Feel the calling to be a Deacon


#1

Hello all,

For a few years now I have felt the calling to be a Deacon, my wife was actually the first to know, but just recently after a very difficult time in my life I feel as God is asking me to finally pursue my calling.

I am married with 2 wonderful children.

I need a lot of guidance and prayers for me to take the next step in becoming a Deacon. I’m not sure which direction to take or how to get started.

I am 29 years old and will soon be 30 in April. I know you have to be a certain age in some diocese.

I know it is a very difficult journey, but with constant prayers and my eyes on God I know I will achieve my vocation.

Thank you all for your help.
God Bless You!


#2

Praying to the Holy Spirit to give you guidance, direction, strength, fortitude & wisdom in your discernment. God bless you.


#3

Did your call come before or after Children?
If you haven’t already, I would suggest you learn the “Art of Natural Family Planning” by John and Sheila Kippely. They present a complete approach to NFP unlike other methods that tend to focus on the woman and method efficacy of postponing children. A complete approach to NFP increases the husband’s role with marriage and family life and reinforces God’s plan for marriage. After you have NFP down become an instructor and if you still believe God is calling you to be a Deacon then you will have a special gift to share with married couples especially men.
Deacons who don’t know NFP have missed a huge chapter in their formation.


#4

Nporta, you will be in my prayers. I too am discerning the call and have begun the application process. What I would suggest it to call the Diaconate office for your diocese and make an appointment to talk with them. They can explain all the requirements best and help you start to forge down that path. They also may give you some great suggestions to help discern the call yourself, but know that even if you feel that you are being called, the Church will need to validate that. In many diocese’s, there is a year call the aspirancy year which is built into the diaconate program. It is a year that is used by you and the church to validate the calling.

Another great resource that you should look though is the “The National Directory for the Formation, Ministry and Life of Permanent Deacons in the United States”. It contains a lot of the information of what a deacon is, what he isn’t, what things will he do, and I believe it also states what are required things (how long you have to be married if you are married, how old you must be, etc).

God bless you while you look at this and my prayers are with you. I know it can be a scary time at times. I have woken up a few times early in the process where I thought I must be nuts to even consider this. I haven’t had one of those thoughts in a long, long time though.

GB,

John


#5

I am in the 1st year- which is a year of discernment. The application process is long…I had a 12 page application that included essays on different topics. Your priest will have to write a letter of recommendation and there is also a psychological exam that has to be done (3 hours of questions and interviews for me). In my diocese, Savannah, GA, the minimum age is 35 to apply. Being very active in your church and it’s different programs is a must…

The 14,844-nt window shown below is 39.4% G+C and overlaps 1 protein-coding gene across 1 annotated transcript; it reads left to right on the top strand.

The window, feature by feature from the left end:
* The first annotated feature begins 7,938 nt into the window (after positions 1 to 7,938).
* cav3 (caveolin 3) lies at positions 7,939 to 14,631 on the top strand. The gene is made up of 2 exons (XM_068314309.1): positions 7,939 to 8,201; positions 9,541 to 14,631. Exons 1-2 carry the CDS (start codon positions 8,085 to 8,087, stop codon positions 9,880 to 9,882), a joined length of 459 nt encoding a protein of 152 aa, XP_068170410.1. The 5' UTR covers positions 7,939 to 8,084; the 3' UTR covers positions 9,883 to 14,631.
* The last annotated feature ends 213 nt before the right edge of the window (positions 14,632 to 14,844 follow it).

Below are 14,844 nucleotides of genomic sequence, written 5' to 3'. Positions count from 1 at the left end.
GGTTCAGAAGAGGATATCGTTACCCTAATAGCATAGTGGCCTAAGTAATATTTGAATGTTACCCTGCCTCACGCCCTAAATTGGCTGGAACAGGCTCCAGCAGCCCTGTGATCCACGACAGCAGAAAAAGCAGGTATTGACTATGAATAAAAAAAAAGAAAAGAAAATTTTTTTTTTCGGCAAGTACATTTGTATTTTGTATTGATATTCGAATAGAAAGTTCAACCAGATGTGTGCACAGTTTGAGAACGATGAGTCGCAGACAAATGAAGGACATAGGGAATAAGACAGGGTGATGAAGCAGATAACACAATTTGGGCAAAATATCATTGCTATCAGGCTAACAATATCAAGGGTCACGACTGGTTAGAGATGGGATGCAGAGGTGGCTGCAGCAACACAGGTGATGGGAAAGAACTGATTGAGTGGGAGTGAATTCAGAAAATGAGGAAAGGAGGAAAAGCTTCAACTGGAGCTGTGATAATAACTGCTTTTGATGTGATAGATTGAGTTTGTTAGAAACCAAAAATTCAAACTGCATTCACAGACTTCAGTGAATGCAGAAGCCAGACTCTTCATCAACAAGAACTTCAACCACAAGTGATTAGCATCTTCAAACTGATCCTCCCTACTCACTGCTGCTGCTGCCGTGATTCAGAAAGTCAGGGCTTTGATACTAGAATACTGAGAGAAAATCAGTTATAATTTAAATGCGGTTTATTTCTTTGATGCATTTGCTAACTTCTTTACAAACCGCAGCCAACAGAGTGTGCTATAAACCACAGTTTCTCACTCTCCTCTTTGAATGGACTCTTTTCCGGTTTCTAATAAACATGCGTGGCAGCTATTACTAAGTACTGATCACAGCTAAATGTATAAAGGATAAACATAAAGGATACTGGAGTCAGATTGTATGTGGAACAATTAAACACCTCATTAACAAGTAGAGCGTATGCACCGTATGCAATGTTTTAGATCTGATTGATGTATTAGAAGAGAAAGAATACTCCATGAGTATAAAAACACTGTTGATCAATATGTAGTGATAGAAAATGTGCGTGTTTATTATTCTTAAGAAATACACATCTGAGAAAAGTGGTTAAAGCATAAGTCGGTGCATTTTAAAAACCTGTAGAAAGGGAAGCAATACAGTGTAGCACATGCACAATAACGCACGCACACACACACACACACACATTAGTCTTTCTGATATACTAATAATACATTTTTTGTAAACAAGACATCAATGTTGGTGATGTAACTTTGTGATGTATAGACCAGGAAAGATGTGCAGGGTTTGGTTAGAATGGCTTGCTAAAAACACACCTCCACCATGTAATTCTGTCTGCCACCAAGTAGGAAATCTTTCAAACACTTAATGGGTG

A good starting point is asking to be an altar server. Our parish had never had adult servers, but I asked my pastor to help train youth servers and now I get to participate in all masses.

Your wife will need to be on board 110%. She will also have to write a letter in your behalf. You know, if she dies, you will not be able to re-marry? Many diocese will not accept candidates with very young children because of this.

Anyway, hope this helps. God bless you on this journey.


#6

Great advice Eric… get involved with your church if you are not already.

Some other areas that you may want to get involved in are outside of the mass though. Much of a Deacon’s life is spent outside the physical church and in the community. Reach out to the needy… help out with Jail ministry. This is a great experience as many of these men and women are arching and thirsting for Jesus. Most dioceses will have an office that will assist you with this and will pair you up with someone who has been doing this for some time.

Volunteering at a soup kitchen or homeless shelter is also another great opportunity. It get’s you working with those who need help and that is what the Church is all about. On many Thursday’s I will volunteer at a local Soup kitchen and I love doing it.

If you are an Eucharistic minister, you could also take communion to the jails on Sunday’s (or to nursing homes or shut in’s). If you are not an Eucharistic minister, what are you waiting for? Talk with your pastor and find out when the next training session is. I love distributing communion!

You can also be a lector and read the readings. As a Deacon, you will have to proclaim the word of God, so now is a great time to get yourself comfortable of standing up and reading the readings. I know 10+ years ago when I started to do this it terrified me, but now I have no concerns and love doing it.

Another option is to teach PSR or help with the RCIA program. Both are great opportunities to develop teaching skills which you may need as a deacon.

The key is get involved (inside the physical church and outside of it). Social outreach is big as there are may marginalized people out there and one of the roles of the Deacon is to be a servant, just like Jesus was.

Anyhow, when I first approached the diaconate, they commended me on how I helped with readings and as a Eucharistic minister, and in doing the Liturgy of the Hours, but they said that is just a small part of what a deacon does and they encouraged me to start doing the social outreach items too, to help balance that all out.

Lastly, If you do not have a spiritual director I would recommend that you obtain one to assist you with your discernment and your spiritual life in general.

GB,

John


#7

All due respect BooBoo1, NFP had absolutely nothing to do with my discernment to towards Holy Orders.